So why doesn’t Google hire some equally genius women software developers to bring balance to power? As most big tech companies like to espouse, there just aren’t enough qualified women in the pipeline. Girls outperform boys in school, and more women graduate college now than men, but female genius seems to vanish when women join the workforce. According to a Google search, only about 30% of Google employees are women—a stat that hasn’t changed in many years.
Reason #2: He’s worth it.
Rubin made his first $50 million when Google acquired his software company. Once he joined Google, they gave him a $40 million bonus plus $72 million in stock, plus a reported $20 million in annual compensation. Even in the midst of the harassment investigation, the Google board continued to demonstrate his extreme value to the company when it awarded him another $150 million in stock grants. And to sweeten his departure, on top of his incredibly generous exit package, Google kicked in even more millions to fund his startup. Rubin was so valuable to Google, they were willing to look the other way when accounts of his alleged bad behavior became even worse. Meanwhile, as Rubin was collecting his hundreds of millions, the women he’s accused of abusing weren’t earning anything close to equal what Rubin was, which indicates their relative worth to Google.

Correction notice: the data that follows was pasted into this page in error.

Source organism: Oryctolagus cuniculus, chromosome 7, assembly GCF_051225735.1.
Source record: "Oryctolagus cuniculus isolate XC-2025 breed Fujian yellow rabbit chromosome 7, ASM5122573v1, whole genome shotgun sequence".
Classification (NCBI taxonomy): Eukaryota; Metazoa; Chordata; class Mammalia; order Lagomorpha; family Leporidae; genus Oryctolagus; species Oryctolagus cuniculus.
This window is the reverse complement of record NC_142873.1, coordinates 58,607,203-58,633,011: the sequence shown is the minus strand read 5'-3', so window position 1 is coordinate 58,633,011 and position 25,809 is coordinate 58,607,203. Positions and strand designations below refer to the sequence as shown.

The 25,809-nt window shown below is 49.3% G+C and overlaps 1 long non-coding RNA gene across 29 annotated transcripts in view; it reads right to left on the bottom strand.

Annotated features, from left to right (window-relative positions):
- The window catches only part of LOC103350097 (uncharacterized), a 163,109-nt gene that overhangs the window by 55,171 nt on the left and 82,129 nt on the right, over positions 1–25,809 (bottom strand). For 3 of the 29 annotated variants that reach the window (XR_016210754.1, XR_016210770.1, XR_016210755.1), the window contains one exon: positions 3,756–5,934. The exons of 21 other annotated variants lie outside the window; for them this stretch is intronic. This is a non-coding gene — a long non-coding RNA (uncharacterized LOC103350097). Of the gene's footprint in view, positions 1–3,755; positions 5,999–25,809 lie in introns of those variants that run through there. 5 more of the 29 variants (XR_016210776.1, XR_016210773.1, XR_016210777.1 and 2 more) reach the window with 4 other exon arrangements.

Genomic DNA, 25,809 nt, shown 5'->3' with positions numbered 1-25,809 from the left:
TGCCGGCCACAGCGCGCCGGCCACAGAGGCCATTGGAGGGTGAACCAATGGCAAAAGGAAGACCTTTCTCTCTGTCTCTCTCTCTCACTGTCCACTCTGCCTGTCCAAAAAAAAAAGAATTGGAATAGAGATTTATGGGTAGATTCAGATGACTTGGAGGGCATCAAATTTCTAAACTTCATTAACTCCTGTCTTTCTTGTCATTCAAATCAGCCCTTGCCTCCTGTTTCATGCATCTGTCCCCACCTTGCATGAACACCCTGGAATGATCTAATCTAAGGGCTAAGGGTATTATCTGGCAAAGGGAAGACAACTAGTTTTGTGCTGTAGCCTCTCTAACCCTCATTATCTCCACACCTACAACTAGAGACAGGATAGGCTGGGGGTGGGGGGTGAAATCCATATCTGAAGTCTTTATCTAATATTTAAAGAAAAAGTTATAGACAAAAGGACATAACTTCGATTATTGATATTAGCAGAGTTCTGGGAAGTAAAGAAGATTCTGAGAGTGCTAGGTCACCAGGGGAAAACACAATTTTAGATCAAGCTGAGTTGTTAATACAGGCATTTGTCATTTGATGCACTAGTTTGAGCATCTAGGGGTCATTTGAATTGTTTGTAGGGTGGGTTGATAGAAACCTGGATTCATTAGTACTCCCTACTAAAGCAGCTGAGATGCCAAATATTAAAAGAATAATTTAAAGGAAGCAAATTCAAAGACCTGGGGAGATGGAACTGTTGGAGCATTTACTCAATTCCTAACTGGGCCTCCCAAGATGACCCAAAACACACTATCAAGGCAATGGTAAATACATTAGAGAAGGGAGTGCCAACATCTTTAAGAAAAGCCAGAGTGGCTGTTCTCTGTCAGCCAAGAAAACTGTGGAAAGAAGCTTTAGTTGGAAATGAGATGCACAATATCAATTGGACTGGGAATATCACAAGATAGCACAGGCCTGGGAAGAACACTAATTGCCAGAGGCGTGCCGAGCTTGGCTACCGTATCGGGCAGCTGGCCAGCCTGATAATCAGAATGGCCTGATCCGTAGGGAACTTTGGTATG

Though he wasn’t known for valuing the feelings or morale of his team, Rubin appears to know the value of women— and according to his wife, owned a few. In her divorce suit, Rubin’s ex-wife supported her case with a screenshot of an email to a woman, “Being owned is kinda like you are my property, and I can loan you to other people.” One has to wonder if that’s the general attitude of other men leading Google, who seem to look at the women there as most romantic interests.
Reason #3: Google leads by example.